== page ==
Fourth, create actionable steps to achieve your goals. I know not everyone is a huge fan of SEAL lessons, but setting goals and taking steps to reach those goals is a valuable life skill. Reaching the goal is not the objective; rather, the objective is to make the process of obtaining the goal as enjoyable and efficient as possible. I know, making homework enjoyable sounds absurd, but I promise, it is possible! Try playing some good music while working or having virtual or socially distant study sessions with friends each week. Reframing your attitude toward school work will change the game. If you associate school work with stress and anxiety, you won’t do it, and thus, the cycle of stress and anxiety will continue. So start associating schoolwork with positive things. Don’t like doing homework in your room? Consider going to another room in your home and setting up a space conducive to learning and productivity or stake out at a coffee shop or library a few hours a week. Don’t like being on Zoom calls for hours? Take a walk during the 20 minute break between classes. Don’t like getting distracted in the middle of class? Put your phone in another room, and turn your camera on to stay engaged and accountable. It’s time to take action. You’ve taken the time to read this advice column, so surely setting a few goals isn’t too much to ask!
Fifth, reach out. The T.C. community is here to support you, so take advantage! Send an email to your counselor and teachers to open up lines of communication and relieve some anxiety. I promise, your teachers won’t be mad at you. No matter how low your grade is or how ashamed you might feel, one thing is for sure: your teachers are rooting for you. They want nothing more than to see you succeed, not only in their class, but in life. So send them an email; have a meeting with your counselor. Don’t make excuses, provide explanations. Give your teachers and counselor insight into what is going on in your life, and tell them what steps you are taking to rid yourself of this severe strain of senioritis (or junioritis, sophomoritis, or freshmanitis, honestly).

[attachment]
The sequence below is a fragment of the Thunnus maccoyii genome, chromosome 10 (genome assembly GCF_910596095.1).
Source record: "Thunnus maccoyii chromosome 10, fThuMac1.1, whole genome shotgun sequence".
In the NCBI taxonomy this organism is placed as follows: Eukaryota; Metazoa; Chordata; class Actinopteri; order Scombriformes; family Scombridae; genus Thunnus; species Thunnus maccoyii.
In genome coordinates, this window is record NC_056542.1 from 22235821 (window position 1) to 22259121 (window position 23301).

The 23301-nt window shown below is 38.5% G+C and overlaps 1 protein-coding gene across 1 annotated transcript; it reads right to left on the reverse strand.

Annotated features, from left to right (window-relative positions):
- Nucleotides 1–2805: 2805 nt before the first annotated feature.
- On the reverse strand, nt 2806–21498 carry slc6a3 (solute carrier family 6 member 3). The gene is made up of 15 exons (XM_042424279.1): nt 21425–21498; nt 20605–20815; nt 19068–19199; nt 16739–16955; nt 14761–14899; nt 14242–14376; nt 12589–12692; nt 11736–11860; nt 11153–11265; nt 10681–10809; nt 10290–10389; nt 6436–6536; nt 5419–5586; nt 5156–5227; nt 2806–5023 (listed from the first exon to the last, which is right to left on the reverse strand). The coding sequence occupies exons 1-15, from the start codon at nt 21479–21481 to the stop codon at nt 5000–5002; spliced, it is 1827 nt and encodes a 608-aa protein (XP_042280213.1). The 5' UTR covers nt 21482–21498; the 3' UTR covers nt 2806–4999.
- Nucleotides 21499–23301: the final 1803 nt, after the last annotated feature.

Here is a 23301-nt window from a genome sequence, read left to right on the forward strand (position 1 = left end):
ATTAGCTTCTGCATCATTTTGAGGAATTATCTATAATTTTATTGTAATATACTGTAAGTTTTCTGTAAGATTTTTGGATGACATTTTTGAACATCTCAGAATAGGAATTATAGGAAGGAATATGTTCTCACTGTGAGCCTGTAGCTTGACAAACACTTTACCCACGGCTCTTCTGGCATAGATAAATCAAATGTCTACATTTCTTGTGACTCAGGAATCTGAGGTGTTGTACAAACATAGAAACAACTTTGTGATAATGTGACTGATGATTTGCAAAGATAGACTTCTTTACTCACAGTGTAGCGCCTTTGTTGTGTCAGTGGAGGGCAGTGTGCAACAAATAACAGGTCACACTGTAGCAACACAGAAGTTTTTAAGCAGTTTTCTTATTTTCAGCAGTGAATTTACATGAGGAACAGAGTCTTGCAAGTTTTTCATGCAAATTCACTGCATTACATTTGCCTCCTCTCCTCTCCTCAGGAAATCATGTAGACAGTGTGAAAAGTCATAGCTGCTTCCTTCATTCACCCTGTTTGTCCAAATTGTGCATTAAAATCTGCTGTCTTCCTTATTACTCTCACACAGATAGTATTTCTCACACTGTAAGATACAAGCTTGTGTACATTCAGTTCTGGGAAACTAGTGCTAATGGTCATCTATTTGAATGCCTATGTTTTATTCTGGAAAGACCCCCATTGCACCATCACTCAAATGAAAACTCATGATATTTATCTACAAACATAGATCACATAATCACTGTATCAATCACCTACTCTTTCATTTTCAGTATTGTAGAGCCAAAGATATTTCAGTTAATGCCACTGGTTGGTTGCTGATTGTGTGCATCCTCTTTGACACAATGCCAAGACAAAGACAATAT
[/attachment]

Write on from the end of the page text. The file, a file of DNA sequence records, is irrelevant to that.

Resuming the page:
Sixth, give yourself rewards for good behavior and punishments for bad behavior, and have a friend hold you accountable. Maybe your goal is to finish your asynchronous math test by the due date. Tell a friend this goal and the “punishment” if you do not complete it. The punishments don’t have to be that serious, but just painful enough to motivate you to do your work. For example, your friend has to watch you text your ex that you miss them (yikes!) or send an off-beat message to a crush. The ideal punishment is not necessarily cruel, but would be mild social suicide if inflicted. I know it’s silly, but if you are really struggling to get something done that has been hanging over your head, this is the course of action to take.
Look, I know it’s hard. Everyone’s grades are down, and students are struggling more than ever. Even those top-of-the-class high-performing students are struggling—trust me, they just aren’t saying anything about it. But remember, you are not the only one sitting on Zoom for hours on end. So are your teachers. They are people too, trying to navigate pandemic life just like you. This is a shared experience, and showing love and grace to your teachers is just as important as showing love and grace to yourself. Take the time out of your day to shoot them an email or talk to them after class. They appreciate hearing from you. They want to know that you’re there, not just a black square on their laptop. So show them your face, personality, and voice. Form a connection.
I challenge you, once you’re done reading this article, and maybe just maybe reading a couple other Theogony stories, set an alarm on your phone for ten minutes and do something: that math homework assigned before winter break, a test, a reading guide. Just do it for ten minutes, that’s all I ask. You got this!
To submit questions to be featured in another “Ask Kate,” submit to the Google Form linked here: https://forms.gle/ELZdi4HUZq4zZmDn9
*The advice offered is intended for informational purposes only. The advice is not intended to replace professional guidance.*